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(Laconia, NH) – A shutdown of the Export-Import Bank would be devastating to New Hampshire businesses that rely on the bank for its role in helping U.S. companies sell their goods overseas, said U.S. Senator Jeanne Shaheen (D-NH) in a visit today to New Hampshire Ball Bearings’ Laconia facility. The bank will shut down on May 31 if Congress does not pass a reauthorization.

“The Export-Import Bank fills a crucial role in our economy by making it possible for American companies to sell their goods abroad,” Shaheen said. “It has long had bipartisan support and it costs taxpayers nothing. There is no reason we shouldn’t be able to come together to reauthorize the bank and increase its lending authority so that it can continue its mission and help our small businesses grow.”

The Export-Import Bank directly supported $255 million in export sales from New Hampshire over the past five years, but Shaheen pointed out that its impact extends beyond that. New Hampshire Ball Bearings wrote Shaheen’s office in March asking for help in reauthorizing the bank. The company is not a direct client of the bank, but sells 80 percent of its products to the aerospace industry, which is heavily reliant on the export financing that the bank provides.

"New Hampshire Ball Bearings applauds Senator Shaheen's support of Ex-Im Bank and the effort she has made toward re-authorization. Exports, particularly of aircraft, are vital to NHBB's future growth," said Rich Bardellini, the company's VP of Manufacturing. "Continued availability of funds through Ex-Im is crucial to sustaining aerospace manufacturing in the U.S."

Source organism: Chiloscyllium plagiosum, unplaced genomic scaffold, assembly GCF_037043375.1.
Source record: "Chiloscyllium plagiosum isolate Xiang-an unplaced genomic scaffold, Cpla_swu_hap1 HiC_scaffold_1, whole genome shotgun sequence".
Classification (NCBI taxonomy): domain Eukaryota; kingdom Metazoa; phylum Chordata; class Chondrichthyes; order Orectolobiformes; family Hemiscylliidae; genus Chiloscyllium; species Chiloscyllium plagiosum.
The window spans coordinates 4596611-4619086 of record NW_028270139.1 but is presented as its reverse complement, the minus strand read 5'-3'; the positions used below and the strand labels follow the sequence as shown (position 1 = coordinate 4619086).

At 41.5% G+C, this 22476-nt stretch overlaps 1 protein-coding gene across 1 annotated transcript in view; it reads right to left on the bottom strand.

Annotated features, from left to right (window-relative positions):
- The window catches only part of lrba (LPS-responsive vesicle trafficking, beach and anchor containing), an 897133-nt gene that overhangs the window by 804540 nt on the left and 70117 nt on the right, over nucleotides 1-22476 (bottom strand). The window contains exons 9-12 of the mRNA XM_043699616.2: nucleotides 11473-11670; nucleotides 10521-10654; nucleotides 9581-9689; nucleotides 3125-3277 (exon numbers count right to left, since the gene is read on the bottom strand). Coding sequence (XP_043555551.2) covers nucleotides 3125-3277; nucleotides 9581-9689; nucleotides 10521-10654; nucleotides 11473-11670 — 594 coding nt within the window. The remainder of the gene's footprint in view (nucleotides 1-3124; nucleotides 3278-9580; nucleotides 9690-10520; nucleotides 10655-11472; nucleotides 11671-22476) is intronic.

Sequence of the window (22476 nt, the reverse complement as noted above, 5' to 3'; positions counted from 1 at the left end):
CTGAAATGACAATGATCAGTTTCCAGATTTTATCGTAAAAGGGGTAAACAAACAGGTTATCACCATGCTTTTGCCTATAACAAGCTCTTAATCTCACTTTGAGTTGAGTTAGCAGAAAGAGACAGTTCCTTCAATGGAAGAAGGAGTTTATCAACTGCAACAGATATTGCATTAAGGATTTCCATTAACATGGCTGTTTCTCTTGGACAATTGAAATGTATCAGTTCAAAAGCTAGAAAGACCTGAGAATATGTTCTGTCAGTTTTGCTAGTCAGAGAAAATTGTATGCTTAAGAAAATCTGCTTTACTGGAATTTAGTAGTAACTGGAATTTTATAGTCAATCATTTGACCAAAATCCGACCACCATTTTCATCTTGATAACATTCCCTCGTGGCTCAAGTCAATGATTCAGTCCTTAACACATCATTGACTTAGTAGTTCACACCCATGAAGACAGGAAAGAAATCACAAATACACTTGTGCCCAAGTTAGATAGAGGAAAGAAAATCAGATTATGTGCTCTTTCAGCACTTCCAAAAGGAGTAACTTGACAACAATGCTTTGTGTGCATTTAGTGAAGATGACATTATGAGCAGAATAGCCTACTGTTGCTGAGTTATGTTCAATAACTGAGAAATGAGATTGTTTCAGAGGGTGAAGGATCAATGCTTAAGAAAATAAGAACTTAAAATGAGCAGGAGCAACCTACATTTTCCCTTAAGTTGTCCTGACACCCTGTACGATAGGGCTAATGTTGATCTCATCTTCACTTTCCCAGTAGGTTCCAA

A leading producer of precision ball bearings, New Hampshire Ball Bearings was founded in Peterborough in 1946. It employs over 400 people in its Laconia facility.

The Export-Import Bank is the official export credit agency of the United States. It provides direct loans and loan guarantees to foreign buyers of U.S. made goods, which is critical for buyers of large products such as airplanes. It also provides working capital loans to small businesses that are exporting, and provides insurance for exporters in case a foreign buyer fails to pay. In all these cases, the bank is filling gaps in the private market. It is an important tool for U.S. companies seeking to compete with foreign firms, which often get aggressive trade financing support from their national governments.

In 2011 alone, the Export-Import Bank supported an estimated 288,000 American jobs at more than 3,600 U.S. companies and facilitated $41 billion in exports. The bank pays for itself through the fees it collects and is projected to actually reduce the federal deficit by $900 million over five years, according to the non-partisan Congressional Budget Office.

Shaheen cosponsored a bipartisan measure in the Senate to reauthorize the bank for four years. Reauthorization is supported by hundreds of U.S. companies, the U.S. Chamber of Commerce, the National Association of Manufacturers and the Business Roundtable. It has enjoyed broad bipartisan support in past reauthorizations, passing without objection in both the House and Senate in 2006.

A member of the Senate Committee on Small Business, Shaheen has consistently worked to aid small companies in reaching foreign customers. Last year she hosted a Small Business Committee field hearing in Manchester with U.S. Senator Kelly Ayotte (R-NH) to examine ways to help small businesses export. Shaheen also held roundtable discussions with New Hampshire small business owners on the federal resources available to help small businesses export with Export-Import Bank Chairman and President Fred Hochberg.